‘Record 3,000’ Hong Kong lawyers in silent march against controversial extradition bill
- Sector speaks out for the first time against a government proposal not directly involving judicial proceedings or a Beijing interpretation
- Four Nordic chambers of commerce join chorus of opposition against law amendment
Thousands of Hong Kong’s legal professionals, including top lawyers, took to the streets on Thursday in a silent protest against the government’s controversial extradition bill, ramping up pressure on officials to avoid rushing it through the legislature.
The march, which organisers claimed hit a record high of 3,000 people, was the fifth by the legal sector since Hong Kong’s return to Chinese rule in 1997. It was also the first time lawyers had spoken out against a government proposal not directly involving judicial proceedings or a constitutional interpretation from Beijing.
If passed, the new legislation would allow the transfer of fugitives from Hong Kong to jurisdictions with which it has no extradition deal, including mainland China.
Organisers estimated the turnout to be between 2,500 and 3,000, but police said attendance peaked at 880.
Four Nordic chambers of commerce also jointly expressed concern that the bill had been “fast tracked without the thorough consultation and full legislative scrutiny that is customary for a piece of legislation of this nature”.
The city’s last colonial governor Chris Patten meanwhile urged the government to shelve the bill, arguing it would “strike a terrible blow” to Hong Kong’s rule of law.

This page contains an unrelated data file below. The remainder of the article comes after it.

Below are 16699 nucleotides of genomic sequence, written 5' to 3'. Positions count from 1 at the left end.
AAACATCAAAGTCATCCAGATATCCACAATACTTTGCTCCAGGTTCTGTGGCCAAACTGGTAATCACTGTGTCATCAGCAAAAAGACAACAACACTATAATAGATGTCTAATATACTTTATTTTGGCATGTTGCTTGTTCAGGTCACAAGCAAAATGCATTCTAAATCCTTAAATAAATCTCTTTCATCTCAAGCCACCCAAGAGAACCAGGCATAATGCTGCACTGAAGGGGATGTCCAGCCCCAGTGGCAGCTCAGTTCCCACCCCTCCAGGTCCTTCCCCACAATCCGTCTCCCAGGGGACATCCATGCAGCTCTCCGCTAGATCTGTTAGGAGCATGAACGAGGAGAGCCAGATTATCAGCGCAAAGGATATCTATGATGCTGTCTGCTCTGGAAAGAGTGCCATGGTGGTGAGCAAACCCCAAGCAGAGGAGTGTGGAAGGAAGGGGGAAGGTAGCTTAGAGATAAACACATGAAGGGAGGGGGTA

Leading the lawyers’ march were two former Bar Association chairmen, Martin Lee Chu-ming and Denis Chang.
Flanking them were top criminal and civil lawyers who have rarely showed up in past silent marches or public protests, including former High Court deputy judge Ambrose Ho Pui-him, Joseph Tse Wah-yuen, Nigel Kat and Nicholas Cooney.
Kat said the amendment encroached upon the “substance of the rule of law” in the city, and should not be rushed through.
“The rule of law must not be made a servant to expediency, or political demands,” he added.
Unlike in previous similar events that started from the High Court, the lawyers marched from the Court of Final Appeal to the government headquarters in Tamar, Admiralty.
Besides the legal heavyweights, some middle and junior level public prosecutors from the Department of Justice were also among participants. Prosecutors of directorial grade are generally barred from joining events of political nature.
Other marchers included legal academics and law students.
Some in the march expressed concerns over the lack of an independent judiciary across the border and argued that under the proposal, local courts only had a limited role to protect the human rights of suspects to be extradited.
Ambrose Ho said there was no guarantee of fair trials on the mainland, urging the government to shelve the bill. “Authorities have a duty to gather general consensus,” he said.
Several senior counsel, including former Bar Association chairman Ronny Wong and top criminal lawyer Lawrence Lok Ying-kam, said they would also consider joining the large protest on Sunday against the extradition bill.
At their destination in Admiralty, the lawyers stood silently facing the government headquarters for three minutes, but did not bow their heads as in previous protests.
Speaking after the march, Civic Party lawmaker Dennis Kwok claimed it was the highest turnout ever for lawyers since the handover, putting the number between 2,500 and 3,000.
“We call on this government to withdraw the extradition bill. This is the clear and almost unanimous belief of the legal profession,” Kwok said.
On lawyers no longer bowing their heads during the minutes of silence, he added: “The legal sector will not bow to the government.”